September is Dementia Awareness Month, and I was in the office when I started crying.
We don’t really talk any more because there’s not a lot she has to say. If she does talk to me, it’s usually to ask, “Can you help me? Is today Friday or Wednesday?”
The saddest part has been losing the person you go to when your world falls apart. No matter how old they get, a lot of girls think, “Mum will know how to fix that.”
I was a daddy’s girl, growing up. I tagged along with my dad to train shows and plane shows; we walked on ahead of my mum and my sister on family bushwalks and stomped on ant nests together; we’d look at books of airplane schematics and exchange thick spy novels and murder mysteries.
A few years ago, my father started to change. He was a little slower; a little angrier. He made wildly out of character accusations (but not completely out of character. Just enough). He stopped answering questions.
When I was seven, his parents died. They both had degenerative mental illnesses when they went and, oh, how I was ready for this day. I have been ready since I was seven.
When daddy got the diagnosis, I was told (not by my dad) not to talk about it. Nobody needs to know. But now that it’s a part of our daily lives I’ve overruled that request more times than I can say, so many times that I don’t even try to hide it any more. When people ask ‘how was your trip to Perth?’ or ‘how are your parents?’, I tell the truth. “Dad has Alzheimer’s,” I say, if they don’t already know. “And we’re getting by.”
I talk about the ups and the downs. I talk about his slowness and his distance. I talk about the toll it’s taking on my mother, his primary caregiver; on my sister, for whom he now plays up, like a child. I talk about how he needs to be told what to do, sometimes, but how I don’t want to take away his autonomy and I don’t know how to balance that. I talk about how my family is struggling and I’m 3000 kilometres away, but I worked hard for this life and I’m not sure I’m willing to give it up.
I talk about how I’m Chinese and Chinese daughters don’t put their fathers in homes; how can I be a good Chinese daughter if I even think about it? But my dad’s not Chinese, so does that mean I can?
Instead of moving back to Perth, right now the compromise is flying there once every 4-6 weeks. I rearrange my work week and I go straight from the office to Tullamarine and from there into four days of family time, giving my mum some breathing space and my sister some room. And I sit beside my father, asking questions and paying attention, letting him be ‘naughty’ but not too far, not far enough to hurt himself. Which he sometimes does. Late on Monday, I fly back to Melbourne, tumble into bed in time for a 7am wake up and back to work.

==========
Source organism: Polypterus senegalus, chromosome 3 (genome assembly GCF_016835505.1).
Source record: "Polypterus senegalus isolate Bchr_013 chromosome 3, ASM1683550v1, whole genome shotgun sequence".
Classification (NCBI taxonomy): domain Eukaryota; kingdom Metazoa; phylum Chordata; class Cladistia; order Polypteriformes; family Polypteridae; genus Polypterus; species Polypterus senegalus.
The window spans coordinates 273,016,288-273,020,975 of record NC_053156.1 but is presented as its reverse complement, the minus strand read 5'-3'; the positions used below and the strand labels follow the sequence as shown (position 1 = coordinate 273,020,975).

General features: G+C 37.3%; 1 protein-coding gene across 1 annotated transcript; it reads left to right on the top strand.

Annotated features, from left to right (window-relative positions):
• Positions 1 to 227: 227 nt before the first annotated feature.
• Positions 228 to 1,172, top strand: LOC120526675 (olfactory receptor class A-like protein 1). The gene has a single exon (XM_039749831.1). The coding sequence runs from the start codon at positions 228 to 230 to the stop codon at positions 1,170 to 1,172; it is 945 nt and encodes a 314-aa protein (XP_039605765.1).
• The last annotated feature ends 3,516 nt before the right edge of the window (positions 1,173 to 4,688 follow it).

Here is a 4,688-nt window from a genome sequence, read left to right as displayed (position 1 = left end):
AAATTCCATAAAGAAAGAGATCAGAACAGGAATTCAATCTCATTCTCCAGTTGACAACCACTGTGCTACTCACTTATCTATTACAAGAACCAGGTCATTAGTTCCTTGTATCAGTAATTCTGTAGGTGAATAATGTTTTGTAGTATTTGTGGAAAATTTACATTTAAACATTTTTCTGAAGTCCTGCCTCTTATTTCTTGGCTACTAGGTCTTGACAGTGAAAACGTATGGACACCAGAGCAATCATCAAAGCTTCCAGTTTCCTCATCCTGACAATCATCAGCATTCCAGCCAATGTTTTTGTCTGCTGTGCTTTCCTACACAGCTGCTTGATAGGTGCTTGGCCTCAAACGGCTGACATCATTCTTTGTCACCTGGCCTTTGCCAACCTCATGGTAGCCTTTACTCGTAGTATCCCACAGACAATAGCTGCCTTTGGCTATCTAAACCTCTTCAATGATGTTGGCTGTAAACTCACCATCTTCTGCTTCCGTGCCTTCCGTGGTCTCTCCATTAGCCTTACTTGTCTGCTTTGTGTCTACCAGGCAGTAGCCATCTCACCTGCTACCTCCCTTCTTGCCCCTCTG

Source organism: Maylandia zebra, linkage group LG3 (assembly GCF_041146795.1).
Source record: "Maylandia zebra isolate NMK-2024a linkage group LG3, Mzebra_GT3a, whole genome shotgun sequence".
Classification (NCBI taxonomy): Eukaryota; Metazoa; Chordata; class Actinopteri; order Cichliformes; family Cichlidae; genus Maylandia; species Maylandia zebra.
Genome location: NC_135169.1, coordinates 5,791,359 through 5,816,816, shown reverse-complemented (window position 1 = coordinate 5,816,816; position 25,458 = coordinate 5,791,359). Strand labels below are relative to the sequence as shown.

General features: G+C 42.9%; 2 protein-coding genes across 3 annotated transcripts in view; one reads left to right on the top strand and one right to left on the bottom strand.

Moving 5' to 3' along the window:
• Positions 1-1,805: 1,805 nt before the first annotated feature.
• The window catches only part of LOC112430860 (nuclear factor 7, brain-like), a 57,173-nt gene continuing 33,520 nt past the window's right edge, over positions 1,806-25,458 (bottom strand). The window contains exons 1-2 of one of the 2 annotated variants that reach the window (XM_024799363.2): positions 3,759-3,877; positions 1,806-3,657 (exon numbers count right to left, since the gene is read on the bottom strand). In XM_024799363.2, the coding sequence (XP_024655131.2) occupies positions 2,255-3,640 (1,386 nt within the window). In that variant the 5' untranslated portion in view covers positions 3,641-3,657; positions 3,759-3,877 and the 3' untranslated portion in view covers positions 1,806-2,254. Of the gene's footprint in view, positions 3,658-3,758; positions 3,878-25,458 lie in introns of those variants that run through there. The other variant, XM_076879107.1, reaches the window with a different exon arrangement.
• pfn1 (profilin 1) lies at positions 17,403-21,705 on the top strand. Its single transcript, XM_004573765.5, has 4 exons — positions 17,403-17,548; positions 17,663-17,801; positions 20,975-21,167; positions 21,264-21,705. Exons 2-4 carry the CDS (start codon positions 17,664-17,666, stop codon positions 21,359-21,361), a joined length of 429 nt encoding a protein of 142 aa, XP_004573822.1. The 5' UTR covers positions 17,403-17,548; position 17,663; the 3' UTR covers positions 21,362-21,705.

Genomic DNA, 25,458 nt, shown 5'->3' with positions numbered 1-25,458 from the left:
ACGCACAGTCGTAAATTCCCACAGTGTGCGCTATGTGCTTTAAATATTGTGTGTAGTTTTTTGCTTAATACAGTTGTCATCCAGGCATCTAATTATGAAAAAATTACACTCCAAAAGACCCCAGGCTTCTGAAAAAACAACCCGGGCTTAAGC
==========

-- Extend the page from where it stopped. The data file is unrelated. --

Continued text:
I thought I’d been open about it, talking about it despite the anguish burning inside, the shame nibbling at the edges. But still my friends ask how my visit home was, genuinely expecting to find it was a fun holiday in the sun and sand. Still other friends ask me to spend time with them in Perth, as if I’m there with moments to spare. So I’m obviously not talking enough.
I was walking through Flinders Street Station on Friday, and saw a bunch of people handing out things. They’re things for September, their blue declaring that it’s Dementia Awareness Month. By Friday, I’d been back from my most recent visit to Perth by three and a half days, and I was exhausted because I hadn’t had a weekend for a while. And there they were, raising awareness about dementia.
My dad has Alzheimer’s. And when I started telling people that he has it, there’s always someone who has been touched by it, too. The woman I call Nan (not my actual Nan). My friend Nic. People at work, who understand when I suddenly disappear to take a half hour call from a family member.
Maybe I’ll get it, too. Maybe I won’t. But if we talk about it, maybe we’ll all be a little better prepared.
What’s really important to me is that we get to treat my dad (and others, of course, with dementia) in a way that respects them, in a way that still allows them autonomy and decision-making. Sometimes I catch myself talking to him as if he doesn’t understand, and it’s not that; he’s just changing, and I can accommodate that.
People with dementia often feel isolated, because they don’t get visited so much – a person with dementia can be confronting, and scary for a host of reasons. But that’s why I want to talk about it. I’m always trying to get people to visit my dad when I can’t be there, and being with my dad all the time is wearying on my mum and my sister.
I’m super into dementia enabling environments (the subtle changes I plan to make on my next visit to the family home are not major but they will, I hope, help).
For example, she says a recent survey showed over 50 percent of Australians think a person with dementia can’t have a meaningful conversation.
“We really need to challenge that, so we would encourage more understanding about the function of the brain, that the messages are just not getting through with dementia,” Mary says.
“So we would try and encourage people to understand some of those behaviours, to take it quietly, to slow things down, and people will understand, to just give people time to respond.”
David and Lennyce both encourage carers and people who have recently been diagnosed with dementia to access all available services, educate themselves and attend support groups.
It’s hard going, but I have hope.
[a photo of me and my dad is going to go here later. but it turns out i don’t have any electronically, and isn’t that an interesting thing]